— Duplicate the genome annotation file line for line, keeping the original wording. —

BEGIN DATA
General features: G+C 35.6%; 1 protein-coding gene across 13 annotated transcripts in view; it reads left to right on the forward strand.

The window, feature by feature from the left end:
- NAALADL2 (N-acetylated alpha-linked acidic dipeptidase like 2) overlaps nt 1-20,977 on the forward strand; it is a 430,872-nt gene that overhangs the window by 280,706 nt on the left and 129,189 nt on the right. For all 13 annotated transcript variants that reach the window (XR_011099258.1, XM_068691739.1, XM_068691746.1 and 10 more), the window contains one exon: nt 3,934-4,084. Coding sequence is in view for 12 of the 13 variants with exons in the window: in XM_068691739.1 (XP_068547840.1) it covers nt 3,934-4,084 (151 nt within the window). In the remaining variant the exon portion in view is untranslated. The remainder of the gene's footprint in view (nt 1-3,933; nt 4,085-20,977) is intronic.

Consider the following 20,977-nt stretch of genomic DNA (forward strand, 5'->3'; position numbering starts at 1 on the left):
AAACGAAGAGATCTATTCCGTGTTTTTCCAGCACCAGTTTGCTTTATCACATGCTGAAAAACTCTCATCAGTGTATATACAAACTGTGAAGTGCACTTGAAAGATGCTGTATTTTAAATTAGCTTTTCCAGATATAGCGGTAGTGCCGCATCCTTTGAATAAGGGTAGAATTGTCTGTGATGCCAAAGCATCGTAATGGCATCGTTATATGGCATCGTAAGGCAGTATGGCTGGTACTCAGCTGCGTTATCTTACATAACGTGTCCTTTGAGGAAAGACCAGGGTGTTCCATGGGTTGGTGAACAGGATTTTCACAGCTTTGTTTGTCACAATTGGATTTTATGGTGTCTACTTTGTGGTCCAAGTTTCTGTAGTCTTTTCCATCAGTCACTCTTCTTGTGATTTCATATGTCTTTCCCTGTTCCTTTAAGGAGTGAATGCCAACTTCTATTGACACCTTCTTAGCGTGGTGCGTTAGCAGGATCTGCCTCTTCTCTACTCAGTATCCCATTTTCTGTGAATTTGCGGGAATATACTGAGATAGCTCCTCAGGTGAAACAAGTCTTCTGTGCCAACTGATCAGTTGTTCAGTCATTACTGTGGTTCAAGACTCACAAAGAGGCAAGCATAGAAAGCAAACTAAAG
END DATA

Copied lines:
General features: G+C 35.6%; 1 protein-coding gene across 13 annotated transcripts in view; it reads left to right on the forward strand.

The window, feature by feature from the left end:
- NAALADL2 (N-acetylated alpha-linked acidic dipeptidase like 2) overlaps nt 1-20,977 on the forward strand; it is a 430,872-nt gene that overhangs the window by 280,706 nt on the left and 129,189 nt on the right. For all 13 annotated transcript variants that reach the window (XR_011099258.1, XM_068691739.1, XM_068691746.1 and 10 more), the window contains one exon: nt 3,934-4,084. Coding sequence is in view for 12 of the 13 variants with exons in the window: in XM_068691739.1 (XP_068547840.1) it covers nt 3,934-4,084 (151 nt within the window). In the remaining variant the exon portion in view is untranslated. The remainder of the gene's footprint in view (nt 1-3,933; nt 4,085-20,977) is intronic.

Consider the following 20,977-nt stretch of genomic DNA (forward strand, 5'->3'; position numbering starts at 1 on the left):
AAACGAAGAGATCTATTCCGTGTTTTTCCAGCACCAGTTTGCTTTATCACATGCTGAAAAACTCTCATCAGTGTATATACAAACTGTGAAGTGCACTTGAAAGATGCTGTATTTTAAATTAGCTTTTCCAGATATAGCGGTAGTGCCGCATCCTTTGAATAAGGGTAGAATTGTCTGTGATGCCAAAGCATCGTAATGGCATCGTTATATGGCATCGTAAGGCAGTATGGCTGGTACTCAGCTGCGTTATCTTACATAACGTGTCCTTTGAGGAAAGACCAGGGTGTTCCATGGGTTGGTGAACAGGATTTTCACAGCTTTGTTTGTCACAATTGGATTTTATGGTGTCTACTTTGTGGTCCAAGTTTCTGTAGTCTTTTCCATCAGTCACTCTTCTTGTGATTTCATATGTCTTTCCCTGTTCCTTTAAGGAGTGAATGCCAACTTCTATTGACACCTTCTTAGCGTGGTGCGTTAGCAGGATCTGCCTCTTCTCTACTCAGTATCCCATTTTCTGTGAATTTGCGGGAATATACTGAGATAGCTCCTCAGGTGAAACAAGTCTTCTGTGCCAACTGATCAGTTGTTCAGTCATTACTGTGGTTCAAGACTCACAAAGAGGCAAGCATAGAAAGCAAACTAAAG